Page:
Gregorio is a retired autoworker, has lived in his home for more than 15 years, and has been active in the community even longer. After retirement, Mr. Martinez had temporarily fallen behind on his mortgage, due to extraordinary financial needs of family members.

March through the neighborhood, 11/8/13.

At one point more than 60 people rallied and marched through his embattled Southwest Detroit neighborhood to picket a Chase branch. State Representative Rashida Tlaib and a UAW official sat down in the bank.

Alma Counts gets her home back, foreclosure stopped!

Supporters gather outside Counts’ home in support of her request for a modified mortgage.

Alma is a paralyzed senior citizen on fixed income who fought being foreclosed on by Chase Bank and Freddie Mac, the federal agency that took over her mortgage. Even after the bank had pledged to modify mortgages and stop foreclosure fraud, it nullified Counts’ previous modification and doubled her payments.

UAW Vice President Cindy Estrada, community leaders, and Vanessa Flucker, who fought for Counts in court, were among those who addressed the crowd that gathered outside her home to support her.

It took over a year, but in May 2013, Ms. Counts won the right to buy back her home at the real market value, which is a fraction of the outrageous payments the bank had been demanding.

Why are the Feds destroying our ‘hoods?

200+ people came out to hear testimony in May, 2013:

Homeowners determined to stay & fight

Crowd applauds testimony from S. Baxter Jones

“I really wanted you to view me and acknowledge me as a living, breathing, human being and not just another statistical casualty. I guess because you’re not represented here today, I can’t accomplish that. I guess when you don’t have to face me it makes it easier for you to not feel compassion for me or to account for your actions towards me.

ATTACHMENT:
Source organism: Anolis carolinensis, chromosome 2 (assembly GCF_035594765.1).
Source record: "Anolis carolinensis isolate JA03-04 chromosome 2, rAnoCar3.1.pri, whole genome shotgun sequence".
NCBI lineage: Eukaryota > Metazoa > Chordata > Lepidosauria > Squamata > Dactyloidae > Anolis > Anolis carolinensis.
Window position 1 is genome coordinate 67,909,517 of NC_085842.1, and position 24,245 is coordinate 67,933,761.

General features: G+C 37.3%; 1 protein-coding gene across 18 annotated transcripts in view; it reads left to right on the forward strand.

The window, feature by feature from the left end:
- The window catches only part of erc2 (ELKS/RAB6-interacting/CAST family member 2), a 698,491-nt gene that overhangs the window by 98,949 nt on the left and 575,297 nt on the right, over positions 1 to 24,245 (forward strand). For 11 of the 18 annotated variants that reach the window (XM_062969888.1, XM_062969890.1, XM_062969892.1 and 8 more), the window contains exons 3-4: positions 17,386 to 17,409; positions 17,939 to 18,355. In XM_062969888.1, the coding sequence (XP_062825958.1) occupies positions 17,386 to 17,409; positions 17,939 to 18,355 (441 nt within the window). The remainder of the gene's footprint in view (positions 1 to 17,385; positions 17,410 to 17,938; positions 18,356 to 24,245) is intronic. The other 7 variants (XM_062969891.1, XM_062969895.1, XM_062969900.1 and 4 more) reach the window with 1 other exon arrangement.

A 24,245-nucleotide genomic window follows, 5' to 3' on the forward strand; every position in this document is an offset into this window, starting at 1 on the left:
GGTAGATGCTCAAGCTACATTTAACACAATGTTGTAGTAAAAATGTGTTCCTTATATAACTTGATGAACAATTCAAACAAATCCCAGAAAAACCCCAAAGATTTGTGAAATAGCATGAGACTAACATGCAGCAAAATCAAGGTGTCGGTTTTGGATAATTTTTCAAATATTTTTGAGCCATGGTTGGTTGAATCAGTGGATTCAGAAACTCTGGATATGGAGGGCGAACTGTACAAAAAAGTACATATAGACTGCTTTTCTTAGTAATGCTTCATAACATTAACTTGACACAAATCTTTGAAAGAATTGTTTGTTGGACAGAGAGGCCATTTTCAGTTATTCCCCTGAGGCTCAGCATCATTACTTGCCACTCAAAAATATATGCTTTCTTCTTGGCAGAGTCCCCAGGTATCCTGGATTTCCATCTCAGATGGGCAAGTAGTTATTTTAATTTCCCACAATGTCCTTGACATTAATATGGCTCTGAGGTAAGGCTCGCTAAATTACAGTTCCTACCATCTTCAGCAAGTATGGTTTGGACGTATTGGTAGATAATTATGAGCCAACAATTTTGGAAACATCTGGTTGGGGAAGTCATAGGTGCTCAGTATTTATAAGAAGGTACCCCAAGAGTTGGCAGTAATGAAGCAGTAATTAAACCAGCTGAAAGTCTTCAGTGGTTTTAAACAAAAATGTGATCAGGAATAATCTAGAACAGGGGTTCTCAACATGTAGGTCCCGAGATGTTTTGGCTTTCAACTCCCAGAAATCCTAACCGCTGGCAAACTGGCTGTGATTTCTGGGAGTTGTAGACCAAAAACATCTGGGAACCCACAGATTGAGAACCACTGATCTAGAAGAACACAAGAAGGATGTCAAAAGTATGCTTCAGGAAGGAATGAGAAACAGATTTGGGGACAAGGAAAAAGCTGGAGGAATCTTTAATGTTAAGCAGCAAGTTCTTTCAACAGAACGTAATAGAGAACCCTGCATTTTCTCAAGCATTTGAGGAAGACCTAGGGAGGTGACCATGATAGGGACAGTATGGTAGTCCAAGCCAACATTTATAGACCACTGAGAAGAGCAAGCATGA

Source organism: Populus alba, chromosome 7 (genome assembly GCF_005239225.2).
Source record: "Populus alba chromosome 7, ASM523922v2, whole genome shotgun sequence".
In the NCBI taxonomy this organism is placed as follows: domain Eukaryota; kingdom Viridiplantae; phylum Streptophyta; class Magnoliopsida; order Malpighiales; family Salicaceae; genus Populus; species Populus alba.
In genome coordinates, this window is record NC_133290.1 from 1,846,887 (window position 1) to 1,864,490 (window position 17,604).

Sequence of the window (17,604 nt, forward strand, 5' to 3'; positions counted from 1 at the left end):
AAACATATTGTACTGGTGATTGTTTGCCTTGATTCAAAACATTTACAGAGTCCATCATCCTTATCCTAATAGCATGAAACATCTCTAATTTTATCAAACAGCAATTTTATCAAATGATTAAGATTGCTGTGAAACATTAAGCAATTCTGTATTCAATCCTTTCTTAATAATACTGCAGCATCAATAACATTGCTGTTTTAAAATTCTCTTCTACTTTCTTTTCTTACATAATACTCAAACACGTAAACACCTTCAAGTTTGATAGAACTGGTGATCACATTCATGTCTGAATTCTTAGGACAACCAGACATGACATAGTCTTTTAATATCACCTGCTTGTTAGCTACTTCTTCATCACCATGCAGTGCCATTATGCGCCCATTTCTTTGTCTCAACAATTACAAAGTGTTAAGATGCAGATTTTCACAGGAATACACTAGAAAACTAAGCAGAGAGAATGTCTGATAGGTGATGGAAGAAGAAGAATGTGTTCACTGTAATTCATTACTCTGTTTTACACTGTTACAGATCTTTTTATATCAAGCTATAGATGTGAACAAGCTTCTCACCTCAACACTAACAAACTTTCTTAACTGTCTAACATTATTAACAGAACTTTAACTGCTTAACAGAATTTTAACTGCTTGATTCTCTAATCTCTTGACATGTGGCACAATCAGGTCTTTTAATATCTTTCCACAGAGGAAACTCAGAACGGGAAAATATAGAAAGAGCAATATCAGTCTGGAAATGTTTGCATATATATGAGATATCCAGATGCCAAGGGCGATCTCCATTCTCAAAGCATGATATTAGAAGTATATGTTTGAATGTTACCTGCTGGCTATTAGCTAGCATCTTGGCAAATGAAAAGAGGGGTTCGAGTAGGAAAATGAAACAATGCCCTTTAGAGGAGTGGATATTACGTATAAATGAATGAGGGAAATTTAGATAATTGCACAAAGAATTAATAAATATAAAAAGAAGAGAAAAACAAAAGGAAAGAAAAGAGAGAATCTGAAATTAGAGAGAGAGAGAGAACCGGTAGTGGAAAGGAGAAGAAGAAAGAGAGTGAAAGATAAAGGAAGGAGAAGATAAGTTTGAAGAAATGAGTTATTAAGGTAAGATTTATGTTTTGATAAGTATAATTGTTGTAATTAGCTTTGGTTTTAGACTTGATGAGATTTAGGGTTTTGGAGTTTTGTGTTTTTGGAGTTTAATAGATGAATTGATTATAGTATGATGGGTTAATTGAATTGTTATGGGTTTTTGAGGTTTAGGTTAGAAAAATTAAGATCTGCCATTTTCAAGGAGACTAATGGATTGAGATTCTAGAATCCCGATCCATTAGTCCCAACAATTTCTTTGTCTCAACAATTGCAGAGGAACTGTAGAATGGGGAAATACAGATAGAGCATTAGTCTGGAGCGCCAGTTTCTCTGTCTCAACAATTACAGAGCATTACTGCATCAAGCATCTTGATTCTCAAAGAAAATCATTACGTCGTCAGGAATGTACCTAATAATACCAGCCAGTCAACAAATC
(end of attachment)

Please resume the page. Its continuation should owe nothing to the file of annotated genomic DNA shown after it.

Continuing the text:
“You can just continue business as usual, taking away my home and pushing another faceless person out into the streets.” — S. Baxter Jones, at May 20 hearing on federal agencies evicting homeowners

After months of negotiations with UAW Vice President Cindy Estrada and some stalling, the government-owned Fannie Mae/ Freddie Mac agencies had agreed to send 20 officials to town on May 20 and see first-hand how their hard-hearted policies are devastating our communities. “Fannie and Freddie, which own or insure more than half of all residential mortgages in the country, have foreclosed on more than 15,000 families in Wayne County since the government takeover by the Federal Housing and Finance Agency [in 2008],” UAW V.P. Estrada told the Metro Times. “Thousands more have lost their homes in Oakland and Macomb.”

But just days before the hearing, the officials from our government backed out, saying it would be “awkward” for them to be in the same room with homeowners who are battling them in court to save their homes from eviction. The hearing went on without them.

They can’t hide from the truth

The powerful testimony was being taped, and we’ll make sure it gets to the Feds. Stay tuned for more.

During the bank crisis,the U.S. government took over Fannie Mae and Freddie Mac, which insure and buy mortgages from banks.

At the hearing, 22 homeowners, neighborhood activists, and members of the legal defense team gave powerful testimony on how Fannie and Freddie are relentlessly evicting families who have trouble paying inflated mortgages.  The testimony was broadcast live-to-tape by Tony Trupiano that evening on his “Night Shift” program (WDFN, AM radio, 1130, 7pm). Our new report, “A Hurricane Without Water: Fannie Mae, Freddie Mac, and the Foreclosure Crisis in Metro Detroit” was distributed at the hearing.

The seats reserved for Fannie Mae and Freddie Mac at the May, 2013 hearing were empty, because they canceled at the last minute.

We are fighting for three things the federal government can do:

1) Halt Foreclosures & Evictions: Fannie Mae has declared moratoriums for hurricane victims. The 75,000 Michigan families foreclosed on in the last year are also victims— of mass unemployment and mortgage banking fraud.

2) Principal Reduction: Fannie and Freddie should help families in need by by reducing mortgage principal to reflect current market values. Families facing foreclosure can hear from homeowners at the rally who have successfully resisted.

3) Due Process for All: As government agencies, Fannie Mae and Freddie Mac are now governed by the 5th Amendment to the U.S. Constitution, which says that no person shall be “deprived of life, liberty, or property without due process of law.” The case opened Feb. 20 in Detroit